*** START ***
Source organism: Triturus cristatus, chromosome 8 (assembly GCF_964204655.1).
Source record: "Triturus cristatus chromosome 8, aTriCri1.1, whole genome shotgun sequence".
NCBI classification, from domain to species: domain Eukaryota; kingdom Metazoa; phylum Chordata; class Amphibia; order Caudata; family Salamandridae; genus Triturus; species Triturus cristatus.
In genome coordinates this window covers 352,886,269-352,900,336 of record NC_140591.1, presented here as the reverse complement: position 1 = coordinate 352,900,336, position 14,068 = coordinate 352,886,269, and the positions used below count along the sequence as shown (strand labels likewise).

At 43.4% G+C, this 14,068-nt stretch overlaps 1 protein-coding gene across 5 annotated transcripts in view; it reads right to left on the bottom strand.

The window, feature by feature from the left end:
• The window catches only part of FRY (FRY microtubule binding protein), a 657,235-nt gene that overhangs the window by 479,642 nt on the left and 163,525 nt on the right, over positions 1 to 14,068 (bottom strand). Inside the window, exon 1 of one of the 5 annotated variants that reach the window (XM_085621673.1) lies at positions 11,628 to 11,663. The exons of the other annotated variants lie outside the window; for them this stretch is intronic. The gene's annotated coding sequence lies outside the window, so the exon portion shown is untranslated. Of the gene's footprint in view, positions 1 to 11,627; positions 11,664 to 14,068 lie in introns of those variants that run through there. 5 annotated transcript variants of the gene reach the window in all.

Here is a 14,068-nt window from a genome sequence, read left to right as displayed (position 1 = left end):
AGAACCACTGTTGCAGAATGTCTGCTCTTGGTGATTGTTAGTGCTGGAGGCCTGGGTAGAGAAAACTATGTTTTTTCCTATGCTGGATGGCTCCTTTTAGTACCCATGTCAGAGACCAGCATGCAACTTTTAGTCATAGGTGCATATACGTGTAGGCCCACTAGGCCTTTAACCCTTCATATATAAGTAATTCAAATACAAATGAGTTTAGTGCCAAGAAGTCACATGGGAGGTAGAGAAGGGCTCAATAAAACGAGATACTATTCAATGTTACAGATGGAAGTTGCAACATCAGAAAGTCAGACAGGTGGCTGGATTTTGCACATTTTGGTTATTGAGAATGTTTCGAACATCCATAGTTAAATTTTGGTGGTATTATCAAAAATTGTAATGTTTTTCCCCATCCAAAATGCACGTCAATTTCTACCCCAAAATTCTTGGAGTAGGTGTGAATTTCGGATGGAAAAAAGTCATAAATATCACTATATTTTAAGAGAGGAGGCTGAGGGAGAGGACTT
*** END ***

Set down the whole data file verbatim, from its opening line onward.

Source organism: Triturus cristatus, chromosome 8 (assembly GCF_964204655.1).
Source record: "Triturus cristatus chromosome 8, aTriCri1.1, whole genome shotgun sequence".
NCBI classification, from domain to species: domain Eukaryota; kingdom Metazoa; phylum Chordata; class Amphibia; order Caudata; family Salamandridae; genus Triturus; species Triturus cristatus.
In genome coordinates this window covers 352,886,269-352,900,336 of record NC_140591.1, presented here as the reverse complement: position 1 = coordinate 352,900,336, position 14,068 = coordinate 352,886,269, and the positions used below count along the sequence as shown (strand labels likewise).

At 43.4% G+C, this 14,068-nt stretch overlaps 1 protein-coding gene across 5 annotated transcripts in view; it reads right to left on the bottom strand.

The window, feature by feature from the left end:
• The window catches only part of FRY (FRY microtubule binding protein), a 657,235-nt gene that overhangs the window by 479,642 nt on the left and 163,525 nt on the right, over positions 1 to 14,068 (bottom strand). Inside the window, exon 1 of one of the 5 annotated variants that reach the window (XM_085621673.1) lies at positions 11,628 to 11,663. The exons of the other annotated variants lie outside the window; for them this stretch is intronic. The gene's annotated coding sequence lies outside the window, so the exon portion shown is untranslated. Of the gene's footprint in view, positions 1 to 11,627; positions 11,664 to 14,068 lie in introns of those variants that run through there. 5 annotated transcript variants of the gene reach the window in all.

Here is a 14,068-nt window from a genome sequence, read left to right as displayed (position 1 = left end):
AGAACCACTGTTGCAGAATGTCTGCTCTTGGTGATTGTTAGTGCTGGAGGCCTGGGTAGAGAAAACTATGTTTTTTCCTATGCTGGATGGCTCCTTTTAGTACCCATGTCAGAGACCAGCATGCAACTTTTAGTCATAGGTGCATATACGTGTAGGCCCACTAGGCCTTTAACCCTTCATATATAAGTAATTCAAATACAAATGAGTTTAGTGCCAAGAAGTCACATGGGAGGTAGAGAAGGGCTCAATAAAACGAGATACTATTCAATGTTACAGATGGAAGTTGCAACATCAGAAAGTCAGACAGGTGGCTGGATTTTGCACATTTTGGTTATTGAGAATGTTTCGAACATCCATAGTTAAATTTTGGTGGTATTATCAAAAATTGTAATGTTTTTCCCCATCCAAAATGCACGTCAATTTCTACCCCAAAATTCTTGGAGTAGGTGTGAATTTCGGATGGAAAAAAGTCATAAATATCACTATATTTTAAGAGAGGAGGCTGAGGGAGAGGACTT